34. Osofsky, J., Bosquet, M., Kronenberg, M., & Hammer, J. (2003). Revision of parent-child relationship coding manual. New Orleans: Louisiana State University Health Sciences Center.Google Scholar
  35. Osofsky, J., Kronenberg, M., Hammer, J., Lederman, J. C., Katz, L., Adams, S., & Hogan, A. (2007). The development and evaluation of the intervention model for the Florida Infant Mental Health Pilot Program. Infant Mental Health Journal, 28, 259–280.CrossRefGoogle Scholar
  36. Pardini, D., Fite, P., & Burke, J. (2008). Bidirectional associations between parenting practices and conduct problems in boys from childhood to adolescence: The moderating effect of age and African-American ethnicity. Journal of Abnormal Child Psychology, 36, 647–662.CrossRefPubMedGoogle Scholar
  37. Robinson, L. R., Morris, A. S., Heller, S., Scheeringa, M. S., Boris, N. W., & Smyke, A. T. (2009). Relations between emotion regulation, parenting, and psychopathology in young maltreated children in out of home care. Journal of Child and Family Studies, 18, 421–434.CrossRefGoogle Scholar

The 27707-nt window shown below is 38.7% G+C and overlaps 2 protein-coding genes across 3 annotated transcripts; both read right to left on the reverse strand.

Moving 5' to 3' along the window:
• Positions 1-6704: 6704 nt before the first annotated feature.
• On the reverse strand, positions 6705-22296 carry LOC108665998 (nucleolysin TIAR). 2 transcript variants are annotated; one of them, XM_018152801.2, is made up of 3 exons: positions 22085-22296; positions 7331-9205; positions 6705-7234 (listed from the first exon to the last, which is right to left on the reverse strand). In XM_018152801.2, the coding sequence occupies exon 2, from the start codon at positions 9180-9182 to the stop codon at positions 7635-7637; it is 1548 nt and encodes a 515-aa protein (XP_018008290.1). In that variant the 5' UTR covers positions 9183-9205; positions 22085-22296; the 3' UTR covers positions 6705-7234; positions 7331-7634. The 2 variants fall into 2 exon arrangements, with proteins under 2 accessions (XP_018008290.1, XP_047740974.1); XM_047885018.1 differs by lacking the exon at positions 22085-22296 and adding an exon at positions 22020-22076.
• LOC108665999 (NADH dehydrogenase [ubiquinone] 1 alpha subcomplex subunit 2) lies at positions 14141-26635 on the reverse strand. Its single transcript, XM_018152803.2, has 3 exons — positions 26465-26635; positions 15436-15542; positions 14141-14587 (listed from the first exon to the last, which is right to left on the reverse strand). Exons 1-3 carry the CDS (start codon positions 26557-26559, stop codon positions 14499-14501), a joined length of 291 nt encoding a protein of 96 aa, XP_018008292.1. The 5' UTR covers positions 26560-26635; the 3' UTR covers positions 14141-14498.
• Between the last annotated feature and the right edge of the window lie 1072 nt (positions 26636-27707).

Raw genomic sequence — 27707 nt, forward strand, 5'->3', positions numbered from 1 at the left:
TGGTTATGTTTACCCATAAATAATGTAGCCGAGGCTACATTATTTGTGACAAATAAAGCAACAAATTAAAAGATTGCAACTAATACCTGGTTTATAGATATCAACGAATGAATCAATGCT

38. Roskam, I., Brassart, E., Loop, L., Mouton, B., & Schelstraete, M. -A. (2015). Stimulating parents’ self-efficacy beliefs or verbal responsiveness: Which is the best way to decrease children’s externalizing behaviors? Behavior Research and Therapy, 72, 38–48.CrossRefGoogle Scholar
  39. Roskam, I., Meunier, J. C., & Stievenart, M. (2013). The comparison and combination of multi-informant and multi-method data on preschoolers’ externalizing behaviour. The International Journal of Educational and Psychological Assessment, 14, 79–93.Google Scholar
  40. Roskam, I., Meunier, J.C., & Stievenart, M. (2015). From parents to siblings and peers. The Wonderful Story of Social Development, 5, 1–13Google Scholar
  41. Sameroff, A. (2009). The transactional model of development: How children and contexts shape each other. Washington, DC: American Psychological Association.CrossRefGoogle Scholar